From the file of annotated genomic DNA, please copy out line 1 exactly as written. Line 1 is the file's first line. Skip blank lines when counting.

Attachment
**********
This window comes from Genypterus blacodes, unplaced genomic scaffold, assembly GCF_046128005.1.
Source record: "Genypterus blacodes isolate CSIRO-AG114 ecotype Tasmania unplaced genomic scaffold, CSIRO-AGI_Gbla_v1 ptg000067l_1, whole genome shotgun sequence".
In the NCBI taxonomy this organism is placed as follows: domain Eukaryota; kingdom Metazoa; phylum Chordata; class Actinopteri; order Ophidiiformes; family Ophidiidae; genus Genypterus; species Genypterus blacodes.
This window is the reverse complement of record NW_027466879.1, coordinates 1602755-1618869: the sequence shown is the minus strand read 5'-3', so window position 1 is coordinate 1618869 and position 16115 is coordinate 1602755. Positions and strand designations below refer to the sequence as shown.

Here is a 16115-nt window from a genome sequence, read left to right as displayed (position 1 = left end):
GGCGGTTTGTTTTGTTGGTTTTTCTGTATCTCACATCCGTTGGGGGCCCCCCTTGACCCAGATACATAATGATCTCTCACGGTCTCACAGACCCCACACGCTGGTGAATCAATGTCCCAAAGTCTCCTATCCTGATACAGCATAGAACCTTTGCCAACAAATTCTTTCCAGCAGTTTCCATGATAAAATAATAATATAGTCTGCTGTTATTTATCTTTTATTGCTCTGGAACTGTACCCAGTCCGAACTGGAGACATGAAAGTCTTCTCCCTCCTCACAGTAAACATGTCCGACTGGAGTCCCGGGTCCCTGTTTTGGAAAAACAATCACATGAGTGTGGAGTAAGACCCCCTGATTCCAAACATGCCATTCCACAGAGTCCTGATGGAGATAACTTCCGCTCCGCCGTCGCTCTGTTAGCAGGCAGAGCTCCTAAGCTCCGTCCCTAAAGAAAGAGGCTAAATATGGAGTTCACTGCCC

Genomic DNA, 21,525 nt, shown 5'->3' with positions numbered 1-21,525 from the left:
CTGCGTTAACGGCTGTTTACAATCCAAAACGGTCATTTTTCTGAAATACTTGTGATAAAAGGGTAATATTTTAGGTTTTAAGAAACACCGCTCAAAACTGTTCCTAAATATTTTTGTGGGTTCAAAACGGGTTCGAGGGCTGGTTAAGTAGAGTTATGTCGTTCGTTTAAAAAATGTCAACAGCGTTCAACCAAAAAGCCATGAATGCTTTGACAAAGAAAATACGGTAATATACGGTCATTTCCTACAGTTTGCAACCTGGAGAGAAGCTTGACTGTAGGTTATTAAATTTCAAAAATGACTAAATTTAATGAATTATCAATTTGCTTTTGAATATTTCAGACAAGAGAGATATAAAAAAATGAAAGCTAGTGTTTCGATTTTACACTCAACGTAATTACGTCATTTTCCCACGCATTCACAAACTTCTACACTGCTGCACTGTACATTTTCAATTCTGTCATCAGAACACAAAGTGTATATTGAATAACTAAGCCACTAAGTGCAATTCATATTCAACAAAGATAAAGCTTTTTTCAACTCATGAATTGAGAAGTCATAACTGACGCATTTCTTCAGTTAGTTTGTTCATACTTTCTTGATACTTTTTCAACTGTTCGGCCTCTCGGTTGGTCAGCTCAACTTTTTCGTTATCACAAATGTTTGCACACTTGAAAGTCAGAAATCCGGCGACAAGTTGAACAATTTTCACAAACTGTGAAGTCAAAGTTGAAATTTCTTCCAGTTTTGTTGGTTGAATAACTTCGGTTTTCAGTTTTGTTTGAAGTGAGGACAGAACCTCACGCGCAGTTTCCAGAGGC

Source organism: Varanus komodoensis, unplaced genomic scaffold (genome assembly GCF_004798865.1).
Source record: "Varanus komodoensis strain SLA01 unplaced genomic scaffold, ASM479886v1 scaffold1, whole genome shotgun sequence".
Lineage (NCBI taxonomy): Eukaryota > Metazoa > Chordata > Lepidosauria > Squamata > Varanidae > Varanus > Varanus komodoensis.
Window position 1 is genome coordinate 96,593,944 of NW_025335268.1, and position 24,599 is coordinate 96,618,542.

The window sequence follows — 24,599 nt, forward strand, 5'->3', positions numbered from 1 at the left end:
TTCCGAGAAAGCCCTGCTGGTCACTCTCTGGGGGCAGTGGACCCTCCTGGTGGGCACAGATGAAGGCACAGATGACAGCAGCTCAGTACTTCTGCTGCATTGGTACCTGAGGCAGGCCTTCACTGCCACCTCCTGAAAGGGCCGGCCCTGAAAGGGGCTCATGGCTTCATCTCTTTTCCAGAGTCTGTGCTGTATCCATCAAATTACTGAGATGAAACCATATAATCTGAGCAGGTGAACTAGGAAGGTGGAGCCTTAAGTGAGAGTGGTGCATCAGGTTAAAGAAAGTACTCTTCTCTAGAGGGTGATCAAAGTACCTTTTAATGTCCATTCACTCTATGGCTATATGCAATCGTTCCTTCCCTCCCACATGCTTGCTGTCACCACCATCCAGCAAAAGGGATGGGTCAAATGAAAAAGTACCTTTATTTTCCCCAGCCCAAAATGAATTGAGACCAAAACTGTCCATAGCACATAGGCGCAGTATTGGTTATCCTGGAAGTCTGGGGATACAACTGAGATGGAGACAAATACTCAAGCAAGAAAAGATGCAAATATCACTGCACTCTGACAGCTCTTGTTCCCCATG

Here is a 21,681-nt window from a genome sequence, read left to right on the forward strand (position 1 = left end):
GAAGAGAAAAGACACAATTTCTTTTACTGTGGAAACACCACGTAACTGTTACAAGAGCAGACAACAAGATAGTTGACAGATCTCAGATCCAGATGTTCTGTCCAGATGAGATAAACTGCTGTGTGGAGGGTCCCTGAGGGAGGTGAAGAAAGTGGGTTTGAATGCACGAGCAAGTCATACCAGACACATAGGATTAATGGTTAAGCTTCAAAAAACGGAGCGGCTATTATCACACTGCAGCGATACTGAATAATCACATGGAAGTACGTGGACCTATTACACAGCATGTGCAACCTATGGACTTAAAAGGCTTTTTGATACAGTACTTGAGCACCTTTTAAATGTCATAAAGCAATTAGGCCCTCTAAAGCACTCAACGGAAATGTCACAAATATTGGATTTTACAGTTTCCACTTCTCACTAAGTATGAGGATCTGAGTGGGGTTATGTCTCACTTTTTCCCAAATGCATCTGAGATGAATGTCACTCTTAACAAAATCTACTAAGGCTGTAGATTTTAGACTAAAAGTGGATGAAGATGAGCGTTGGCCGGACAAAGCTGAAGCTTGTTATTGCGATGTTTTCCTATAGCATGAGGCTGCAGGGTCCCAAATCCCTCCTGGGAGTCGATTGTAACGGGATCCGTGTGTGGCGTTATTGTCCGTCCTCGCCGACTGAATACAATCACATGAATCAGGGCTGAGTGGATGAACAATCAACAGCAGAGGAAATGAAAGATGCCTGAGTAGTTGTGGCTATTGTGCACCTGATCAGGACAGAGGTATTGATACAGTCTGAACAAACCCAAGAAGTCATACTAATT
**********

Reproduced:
This window comes from Genypterus blacodes, unplaced genomic scaffold, assembly GCF_046128005.1.